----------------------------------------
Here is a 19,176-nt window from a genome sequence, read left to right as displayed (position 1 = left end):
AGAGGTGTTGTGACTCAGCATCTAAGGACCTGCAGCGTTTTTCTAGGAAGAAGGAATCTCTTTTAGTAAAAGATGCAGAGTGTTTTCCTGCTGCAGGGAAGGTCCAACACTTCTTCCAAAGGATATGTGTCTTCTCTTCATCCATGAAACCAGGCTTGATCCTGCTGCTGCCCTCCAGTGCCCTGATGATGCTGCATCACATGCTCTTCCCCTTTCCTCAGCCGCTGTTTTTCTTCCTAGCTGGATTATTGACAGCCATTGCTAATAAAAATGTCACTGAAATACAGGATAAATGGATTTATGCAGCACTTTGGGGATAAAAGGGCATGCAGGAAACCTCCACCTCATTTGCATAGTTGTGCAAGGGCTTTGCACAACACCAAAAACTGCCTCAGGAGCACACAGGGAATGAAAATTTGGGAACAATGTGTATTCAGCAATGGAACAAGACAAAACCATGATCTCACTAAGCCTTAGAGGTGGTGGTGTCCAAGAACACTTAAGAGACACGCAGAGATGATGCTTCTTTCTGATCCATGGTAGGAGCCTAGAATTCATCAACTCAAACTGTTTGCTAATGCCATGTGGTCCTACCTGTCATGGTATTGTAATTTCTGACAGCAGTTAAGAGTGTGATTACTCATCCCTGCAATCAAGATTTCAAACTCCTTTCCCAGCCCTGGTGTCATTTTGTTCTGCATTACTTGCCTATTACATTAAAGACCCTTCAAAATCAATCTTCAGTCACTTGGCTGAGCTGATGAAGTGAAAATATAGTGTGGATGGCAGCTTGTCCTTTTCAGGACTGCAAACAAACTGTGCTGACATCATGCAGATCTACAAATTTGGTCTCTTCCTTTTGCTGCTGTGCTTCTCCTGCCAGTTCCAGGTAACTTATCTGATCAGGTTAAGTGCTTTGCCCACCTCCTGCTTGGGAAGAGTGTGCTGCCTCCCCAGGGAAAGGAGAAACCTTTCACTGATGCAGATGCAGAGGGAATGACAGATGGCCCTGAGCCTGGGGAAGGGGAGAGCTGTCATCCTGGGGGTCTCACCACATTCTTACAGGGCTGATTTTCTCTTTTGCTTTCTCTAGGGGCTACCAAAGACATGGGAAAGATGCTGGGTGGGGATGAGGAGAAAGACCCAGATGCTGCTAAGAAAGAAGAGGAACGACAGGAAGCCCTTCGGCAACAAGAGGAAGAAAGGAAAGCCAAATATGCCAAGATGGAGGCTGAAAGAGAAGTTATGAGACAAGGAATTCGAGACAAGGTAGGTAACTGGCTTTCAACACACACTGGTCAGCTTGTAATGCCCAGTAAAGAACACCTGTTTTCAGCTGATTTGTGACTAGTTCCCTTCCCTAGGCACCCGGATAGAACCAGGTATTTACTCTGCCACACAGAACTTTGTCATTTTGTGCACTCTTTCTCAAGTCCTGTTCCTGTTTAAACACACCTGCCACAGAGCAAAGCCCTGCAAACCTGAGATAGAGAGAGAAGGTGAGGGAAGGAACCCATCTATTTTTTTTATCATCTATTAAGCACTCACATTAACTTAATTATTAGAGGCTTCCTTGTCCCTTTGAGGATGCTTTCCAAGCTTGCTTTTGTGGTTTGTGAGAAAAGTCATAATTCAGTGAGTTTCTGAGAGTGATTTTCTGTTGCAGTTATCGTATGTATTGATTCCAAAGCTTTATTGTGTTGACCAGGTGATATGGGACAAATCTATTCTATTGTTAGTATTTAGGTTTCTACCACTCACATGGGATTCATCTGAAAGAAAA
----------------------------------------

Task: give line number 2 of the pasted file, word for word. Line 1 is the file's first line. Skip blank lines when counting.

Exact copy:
AGAGGTGTTGTGACTCAGCATCTAAGGACCTGCAGCGTTTTTCTAGGAAGAAGGAATCTCTTTTAGTAAAAGATGCAGAGTGTTTTCCTGCTGCAGGGAAGGTCCAACACTTCTTCCAAAGGATATGTGTCTTCTCTTCATCCATGAAACCAGGCTTGATCCTGCTGCTGCCCTCCAGTGCCCTGATGATGCTGCATCACATGCTCTTCCCCTTTCCTCAGCCGCTGTTTTTCTTCCTAGCTGGATTATTGACAGCCATTGCTAATAAAAATGTCACTGAAATACAGGATAAATGGATTTATGCAGCACTTTGGGGATAAAAGGGCATGCAGGAAACCTCCACCTCATTTGCATAGTTGTGCAAGGGCTTTGCACAACACCAAAAACTGCCTCAGGAGCACACAGGGAATGAAAATTTGGGAACAATGTGTATTCAGCAATGGAACAAGACAAAACCATGATCTCACTAAGCCTTAGAGGTGGTGGTGTCCAAGAACACTTAAGAGACACGCAGAGATGATGCTTCTTTCTGATCCATGGTAGGAGCCTAGAATTCATCAACTCAAACTGTTTGCTAATGCCATGTGGTCCTACCTGTCATGGTATTGTAATTTCTGACAGCAGTTAAGAGTGTGATTACTCATCCCTGCAATCAAGATTTCAAACTCCTTTCCCAGCCCTGGTGTCATTTTGTTCTGCATTACTTGCCTATTACATTAAAGACCCTTCAAAATCAATCTTCAGTCACTTGGCTGAGCTGATGAAGTGAAAATATAGTGTGGATGGCAGCTTGTCCTTTTCAGGACTGCAAACAAACTGTGCTGACATCATGCAGATCTACAAATTTGGTCTCTTCCTTTTGCTGCTGTGCTTCTCCTGCCAGTTCCAGGTAACTTATCTGATCAGGTTAAGTGCTTTGCCCACCTCCTGCTTGGGAAGAGTGTGCTGCCTCCCCAGGGAAAGGAGAAACCTTTCACTGATGCAGATGCAGAGGGAATGACAGATGGCCCTGAGCCTGGGGAAGGGGAGAGCTGTCATCCTGGGGGTCTCACCACATTCTTACAGGGCTGATTTTCTCTTTTGCTTTCTCTAGGGGCTACCAAAGACATGGGAAAGATGCTGGGTGGGGATGAGGAGAAAGACCCAGATGCTGCTAAGAAAGAAGAGGAACGACAGGAAGCCCTTCGGCAACAAGAGGAAGAAAGGAAAGCCAAATATGCCAAGATGGAGGCTGAAAGAGAAGTTATGAGACAAGGAATTCGAGACAAGGTAGGTAACTGGCTTTCAACACACACTGGTCAGCTTGTAATGCCCAGTAAAGAACACCTGTTTTCAGCTGATTTGTGACTAGTTCCCTTCCCTAGGCACCCGGATAGAACCAGGTATTTACTCTGCCACACAGAACTTTGTCATTTTGTGCACTCTTTCTCAAGTCCTGTTCCTGTTTAAACACACCTGCCACAGAGCAAAGCCCTGCAAACCTGAGATAGAGAGAGAAGGTGAGGGAAGGAACCCATCTATTTTTTTTATCATCTATTAAGCACTCACATTAACTTAATTATTAGAGGCTTCCTTGTCCCTTTGAGGATGCTTTCCAAGCTTGCTTTTGTGGTTTGTGAGAAAAGTCATAATTCAGTGAGTTTCTGAGAGTGATTTTCTGTTGCAGTTATCGTATGTATTGATTCCAAAGCTTTATTGTGTTGACCAGGTGATATGGGACAAATCTATTCTATTGTTAGTATTTAGGTTTCTACCACTCACATGGGATTCATCTGAAAGAAAA